Children tend to thrive on routine and consistent schedules. Mealtimes, nap times, and bedtimes staying consistent provides them a sense of security and wellbeing. Babies are no different. Once you get your infant settled in the home, beginning and maintaining a schedule is good for the whole household.
The most important factor in maintaining a consistent schedule is making sure that everyone in the house is on board. If one parent keeps a strict routine and the other just goes with the flow, consistency is out the window. But after everyone agrees on the importance of a schedule, how can you maintain one more easily? Here are three ways to keep your baby on a schedule as you navigate parenthood.
Call In The Troops
Most of the time, the success or failure of keeping a baby on a schedule boils down to consistency. And while it’s common to see parents out and about on errands with their babies, those activities can disrupt established schedules. Is it possible for a baby to take their normal nap while in a stroller or car seat? It is absolutely possible, but the child may not get the quality of sleep that he or she would at home.
So what if you want to keep your baby on a tight schedule but have a dental appointment during naptime? In those instances, it might be time to call in friends and family for a favor.
Most of the time after you have a baby, people enthusiastically volunteer to watch your child if the need arises. After all, most people jump at the chance to get some baby snuggles in. If you have an extensive support system of willing helpers, take them up on their offers to help.
You can even use technology to help make the process easier. By using a meeting scheduler, you can connect with your helpers’ calendars and find available times. Need to be at the dentist at 2:00 p.m.? Look instantly to see who in your support circle is available during that time and book a slot on their calendar.
Adjust Your Bedtime Routine
Before you have children, your evenings might vary a great deal from one day to the next. You might sometimes settle in for a nice evening in front of the TV or decide to go out and socialize instead. Once a baby arrives, your evening routine is going to revolve around getting and keeping your child on a sleep schedule.
That’s not to say that having a baby means you can never leave your house after 5:00 p.m. again. What it does mean is that you need to make sure that even if your routine varies nightly, your baby’s doesn’t.
Try to figure out what times meals, baths, and other tasks need to occur to hit your baby’s target bedtime. Even if one parent is unavailable to do those tasks because of other commitments another caregiver needs to fulfill those responsibilities. Pushing bedtimes to take part in after-work activities or taking your baby on evening social outings should only be done if necessary. Hitting those predetermined evening tasks on time is best practice for providing your baby a consistent and secure schedule.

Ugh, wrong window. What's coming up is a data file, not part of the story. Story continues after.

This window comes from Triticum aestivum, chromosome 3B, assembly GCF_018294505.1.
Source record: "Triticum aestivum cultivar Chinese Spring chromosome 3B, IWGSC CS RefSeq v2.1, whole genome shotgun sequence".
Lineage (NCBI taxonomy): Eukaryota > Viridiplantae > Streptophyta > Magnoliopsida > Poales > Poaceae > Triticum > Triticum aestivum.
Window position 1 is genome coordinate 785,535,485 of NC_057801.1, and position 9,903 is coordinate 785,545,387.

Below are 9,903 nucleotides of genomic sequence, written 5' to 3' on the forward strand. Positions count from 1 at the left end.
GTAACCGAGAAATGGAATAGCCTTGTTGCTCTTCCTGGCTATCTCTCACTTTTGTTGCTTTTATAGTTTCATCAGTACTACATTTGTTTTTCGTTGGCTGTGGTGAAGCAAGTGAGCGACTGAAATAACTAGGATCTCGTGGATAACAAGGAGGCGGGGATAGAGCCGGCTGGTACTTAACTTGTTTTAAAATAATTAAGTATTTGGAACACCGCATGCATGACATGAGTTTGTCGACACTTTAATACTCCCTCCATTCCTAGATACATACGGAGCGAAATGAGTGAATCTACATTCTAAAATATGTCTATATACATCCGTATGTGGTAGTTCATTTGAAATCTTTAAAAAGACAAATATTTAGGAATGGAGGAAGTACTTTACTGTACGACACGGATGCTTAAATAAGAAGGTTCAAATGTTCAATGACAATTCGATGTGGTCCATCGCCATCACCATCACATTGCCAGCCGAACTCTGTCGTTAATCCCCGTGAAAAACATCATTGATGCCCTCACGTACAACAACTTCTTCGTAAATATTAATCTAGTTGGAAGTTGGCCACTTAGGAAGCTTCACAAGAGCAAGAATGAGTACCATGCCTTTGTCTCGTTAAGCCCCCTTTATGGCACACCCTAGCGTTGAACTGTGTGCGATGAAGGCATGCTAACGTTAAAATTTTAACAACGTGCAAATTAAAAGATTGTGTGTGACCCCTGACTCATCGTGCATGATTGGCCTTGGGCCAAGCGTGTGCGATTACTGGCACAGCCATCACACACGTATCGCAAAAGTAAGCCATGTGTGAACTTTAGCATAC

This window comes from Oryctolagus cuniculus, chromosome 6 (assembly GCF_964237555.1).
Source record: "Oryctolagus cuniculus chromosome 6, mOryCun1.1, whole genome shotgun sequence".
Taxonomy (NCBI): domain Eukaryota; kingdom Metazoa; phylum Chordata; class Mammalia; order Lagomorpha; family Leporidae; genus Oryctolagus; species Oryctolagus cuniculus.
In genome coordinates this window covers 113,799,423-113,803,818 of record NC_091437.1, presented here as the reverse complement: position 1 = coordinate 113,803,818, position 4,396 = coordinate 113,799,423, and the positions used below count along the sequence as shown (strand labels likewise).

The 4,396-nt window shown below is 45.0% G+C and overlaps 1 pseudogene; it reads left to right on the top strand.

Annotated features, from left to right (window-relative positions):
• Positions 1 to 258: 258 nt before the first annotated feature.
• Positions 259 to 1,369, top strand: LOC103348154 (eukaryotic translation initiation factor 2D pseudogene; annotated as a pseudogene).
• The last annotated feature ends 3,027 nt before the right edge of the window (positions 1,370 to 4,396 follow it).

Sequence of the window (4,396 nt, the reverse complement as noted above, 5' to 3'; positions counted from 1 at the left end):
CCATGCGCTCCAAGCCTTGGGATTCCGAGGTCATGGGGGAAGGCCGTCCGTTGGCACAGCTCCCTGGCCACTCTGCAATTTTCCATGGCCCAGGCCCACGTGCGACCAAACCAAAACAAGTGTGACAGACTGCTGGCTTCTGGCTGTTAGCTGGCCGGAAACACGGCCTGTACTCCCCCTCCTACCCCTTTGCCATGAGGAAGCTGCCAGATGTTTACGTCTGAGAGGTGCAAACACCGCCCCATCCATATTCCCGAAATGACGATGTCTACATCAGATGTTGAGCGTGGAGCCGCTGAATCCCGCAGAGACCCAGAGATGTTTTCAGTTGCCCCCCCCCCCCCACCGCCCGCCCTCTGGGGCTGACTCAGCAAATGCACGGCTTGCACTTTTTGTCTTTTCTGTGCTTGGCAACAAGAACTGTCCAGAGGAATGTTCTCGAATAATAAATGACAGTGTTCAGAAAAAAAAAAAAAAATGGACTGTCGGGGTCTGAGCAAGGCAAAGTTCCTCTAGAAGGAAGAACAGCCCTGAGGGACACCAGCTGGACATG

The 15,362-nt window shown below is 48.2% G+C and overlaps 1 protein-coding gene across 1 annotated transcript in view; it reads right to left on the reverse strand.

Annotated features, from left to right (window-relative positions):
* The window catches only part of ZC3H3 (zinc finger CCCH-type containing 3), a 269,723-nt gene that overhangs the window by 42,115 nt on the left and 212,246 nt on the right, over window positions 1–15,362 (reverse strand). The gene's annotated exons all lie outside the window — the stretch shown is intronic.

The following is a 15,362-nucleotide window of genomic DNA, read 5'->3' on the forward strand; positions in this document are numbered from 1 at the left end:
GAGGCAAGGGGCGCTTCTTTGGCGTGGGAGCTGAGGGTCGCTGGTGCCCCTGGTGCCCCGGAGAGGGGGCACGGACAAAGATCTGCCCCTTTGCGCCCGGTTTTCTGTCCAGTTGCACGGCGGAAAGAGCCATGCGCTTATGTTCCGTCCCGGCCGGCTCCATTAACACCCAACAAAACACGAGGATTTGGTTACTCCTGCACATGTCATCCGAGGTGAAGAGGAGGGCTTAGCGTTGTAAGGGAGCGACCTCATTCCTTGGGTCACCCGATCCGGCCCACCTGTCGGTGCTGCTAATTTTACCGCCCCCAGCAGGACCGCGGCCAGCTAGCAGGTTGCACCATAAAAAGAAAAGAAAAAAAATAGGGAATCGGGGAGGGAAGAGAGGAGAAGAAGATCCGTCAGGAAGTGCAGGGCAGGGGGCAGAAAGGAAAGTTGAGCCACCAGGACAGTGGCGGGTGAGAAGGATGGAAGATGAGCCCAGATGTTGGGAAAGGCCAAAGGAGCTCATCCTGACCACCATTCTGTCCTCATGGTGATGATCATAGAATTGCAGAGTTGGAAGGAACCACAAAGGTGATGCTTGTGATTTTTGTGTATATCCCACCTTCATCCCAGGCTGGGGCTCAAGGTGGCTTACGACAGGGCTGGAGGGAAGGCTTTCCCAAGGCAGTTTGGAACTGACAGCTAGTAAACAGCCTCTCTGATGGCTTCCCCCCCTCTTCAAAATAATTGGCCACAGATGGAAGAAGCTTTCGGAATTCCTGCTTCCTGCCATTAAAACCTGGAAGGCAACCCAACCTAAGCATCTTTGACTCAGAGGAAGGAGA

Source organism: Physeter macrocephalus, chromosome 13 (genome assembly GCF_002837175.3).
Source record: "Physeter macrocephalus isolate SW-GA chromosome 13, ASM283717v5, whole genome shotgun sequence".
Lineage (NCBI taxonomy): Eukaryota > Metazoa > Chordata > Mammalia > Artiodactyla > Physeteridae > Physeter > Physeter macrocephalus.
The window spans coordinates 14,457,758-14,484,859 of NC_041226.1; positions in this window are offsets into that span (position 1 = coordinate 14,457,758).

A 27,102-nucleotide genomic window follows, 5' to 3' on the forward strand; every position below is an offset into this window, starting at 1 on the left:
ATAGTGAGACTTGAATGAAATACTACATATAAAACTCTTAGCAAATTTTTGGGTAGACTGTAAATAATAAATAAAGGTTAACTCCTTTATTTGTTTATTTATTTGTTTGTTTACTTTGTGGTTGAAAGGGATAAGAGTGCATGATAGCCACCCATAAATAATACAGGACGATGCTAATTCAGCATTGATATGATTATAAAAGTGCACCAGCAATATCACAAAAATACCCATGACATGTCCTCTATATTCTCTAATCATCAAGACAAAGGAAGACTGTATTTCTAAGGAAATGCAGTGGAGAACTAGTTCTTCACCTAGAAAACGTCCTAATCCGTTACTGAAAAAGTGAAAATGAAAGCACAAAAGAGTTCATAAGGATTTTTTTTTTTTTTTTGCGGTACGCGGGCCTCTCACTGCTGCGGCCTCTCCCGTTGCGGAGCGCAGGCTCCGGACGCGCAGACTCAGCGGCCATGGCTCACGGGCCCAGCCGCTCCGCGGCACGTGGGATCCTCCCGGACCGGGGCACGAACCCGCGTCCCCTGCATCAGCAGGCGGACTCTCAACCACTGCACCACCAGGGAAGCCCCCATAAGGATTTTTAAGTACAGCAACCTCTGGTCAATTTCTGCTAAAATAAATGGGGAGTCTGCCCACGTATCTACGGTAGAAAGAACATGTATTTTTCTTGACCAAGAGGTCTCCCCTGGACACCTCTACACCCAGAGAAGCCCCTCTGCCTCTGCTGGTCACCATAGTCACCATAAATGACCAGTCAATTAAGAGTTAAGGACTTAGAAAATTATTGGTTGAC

Keep Track of Time
The first week or two that a baby comes home, naps can be all over the place. During their first month, babies usually sleep around 16 hours a day. However, it quickly starts to become possible to observe and guide a nap routine. Some parents put their babies in bed at certain times of the day, on a 2-3-4 schedule, or by the two-hour rule.
For the sake of this example, we’ll go with the two-hour rule. The two-hour rule operates by the principle that an infant should never be awake for a period greater than two hours. After more than two hours of wakefulness the infant can sometimes become overtired and unable to sleep. Even if the baby appears perfectly alert, parents can usually put their child to bed at the two-hour mark successfully.
Problems arise when the day gets away from you. It’s easy to do, especially if you’re home on leave from work. If your baby is awake, you might be out running errands with them or getting work done around the house. Two hours can fly by before you know it. Time can even pass unnoticed if you have created your nap schedule around specific times of the day.
The obvious thing to do is to just keep an eye on the clock. Simple, right? Unfortunately sleep deprivation with a new baby can make the obvious not such a simple thing anymore. Even though it might feel like a silly necessity, setting timers might be the way to go.
If someone else is watching the baby while you’re otherwise occupied, try to ensure they adhere to the same method you do. They might not be as foggy-headed and exhausted as you are, but you might suggest they still set timers for themselves.
Make a Plan, But Change As Needed
No schedule is absolutely perfect, and timelines will have to be adjusted as your baby enters different stages of development. However, having a solid foundation in place gives you a place to start. Giving your baby the security of a routine is a lot of work, but in the end it’s worth it for everyone.